The NSW government has taken aim at housing affordability in a new 20-year strategy, pinning its hopes to the private sector while social housing takes a back seat
The great philosopher Suggs once said, “Our house, was our castle and our keep.” This picture of domestic resilience, while desired by so many, is foreign to a higher proportion of Australians now than it has been for the past decade — and not just because we still don’t know what a keep is.
A snapshot of Australian renters released by Anglicare last week found that rental properties were less affordable than the year before, which has become a recurring trend and major drag on low income households.
“Instead of tackling them head-on, the government has left it to the private rental market to provide housing for more and more people,” Anglicare said in their report.
“As our governments walk away from their responsibility to provide affordable housing and incomes, more people must fend for themselves in a market that is out of control.”
Speaking of out of control, this week the NSW government released its Housing Strategy 2041, hoping to map a path away from the state’s housing woes with a broadly encompassing 20-year plan.
For an expertly analytical breakdown of the strategy’s merits and flaws see this piece by UNSW’s Hal Pawson and Vivienne Milligan
The strategy appears forthcoming in acknowledging the issues facing NSW residents.
It points to an impending increase in the number of independent young residents, aged 15-24, who face a barrier of, “sustained growth in house prices, along with a decline in real income.”
There are also the elderly and disabled, according to the strategy, and the “importance of culture and kinship obligations” in improving housing outcomes for Aboriginal people.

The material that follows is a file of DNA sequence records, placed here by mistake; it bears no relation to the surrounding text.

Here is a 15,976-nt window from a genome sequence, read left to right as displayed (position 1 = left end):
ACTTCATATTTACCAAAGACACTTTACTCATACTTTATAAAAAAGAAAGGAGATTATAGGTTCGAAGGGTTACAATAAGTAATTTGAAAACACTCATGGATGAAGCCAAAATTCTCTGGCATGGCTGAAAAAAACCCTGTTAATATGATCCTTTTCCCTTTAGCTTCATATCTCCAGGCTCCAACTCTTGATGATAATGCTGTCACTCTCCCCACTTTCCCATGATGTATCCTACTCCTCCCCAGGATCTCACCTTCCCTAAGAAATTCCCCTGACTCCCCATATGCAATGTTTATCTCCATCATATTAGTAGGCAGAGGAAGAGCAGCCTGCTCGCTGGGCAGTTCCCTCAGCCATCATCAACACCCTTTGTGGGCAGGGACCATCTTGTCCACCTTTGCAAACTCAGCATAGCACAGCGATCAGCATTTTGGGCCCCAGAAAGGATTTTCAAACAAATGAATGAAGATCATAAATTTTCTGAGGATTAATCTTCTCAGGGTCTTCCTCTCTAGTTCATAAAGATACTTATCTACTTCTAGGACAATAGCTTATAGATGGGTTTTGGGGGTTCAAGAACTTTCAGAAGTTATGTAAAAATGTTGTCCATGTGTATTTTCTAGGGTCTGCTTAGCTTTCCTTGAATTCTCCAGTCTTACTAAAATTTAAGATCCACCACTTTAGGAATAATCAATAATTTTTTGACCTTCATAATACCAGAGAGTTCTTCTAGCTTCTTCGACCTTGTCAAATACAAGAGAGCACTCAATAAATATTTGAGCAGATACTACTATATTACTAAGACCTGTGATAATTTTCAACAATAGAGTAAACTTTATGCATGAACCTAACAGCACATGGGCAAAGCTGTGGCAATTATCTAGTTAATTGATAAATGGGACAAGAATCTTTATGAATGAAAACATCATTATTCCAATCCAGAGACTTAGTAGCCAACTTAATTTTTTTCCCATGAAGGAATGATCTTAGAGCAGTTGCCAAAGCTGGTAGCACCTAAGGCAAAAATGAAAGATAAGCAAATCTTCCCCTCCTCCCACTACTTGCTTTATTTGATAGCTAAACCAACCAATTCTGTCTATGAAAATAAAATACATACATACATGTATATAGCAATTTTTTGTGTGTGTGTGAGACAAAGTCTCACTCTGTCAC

By way of breaking down the hefty problem before it, the strategy identifies four “pillars” to underpin better housing in NSW: supply, affordability, diversity and resilience.
“There is potential for NSW government to increase the delivery of well-designed and well-located affordable housing across the state.”
You don’t say.
It also revealed a new “expert advisory panel”, working alongside the Department of Planning, Industry and Environment, to try and stop the government from cocking it up — or as the strategy puts it, “ensure the NSW government better plans for, delivers and manages housing in NSW.”
Shaping the government’s more immediate response in 2021-22 are five priority, if mostly facilitatory, tactics including opening up data access, streamlining regulation and planning, driving research, and collaborating with small government.
One of the most immediate changes is the opening up of government-owned land to private developers.
This aligns with the strategy of collaboration, but also feels like the government wriggling out of its responsibilities.
They plan to encourage developers to build affordable housing, as well as encouraging build-to-rent developments, new “communal living” models (hippie commune anyone?) or providing incentives to build affordable housing in mixed-tenure communities.
They have acknowledged the need for more affordable housing, but are largely relying on the private sector to deliver.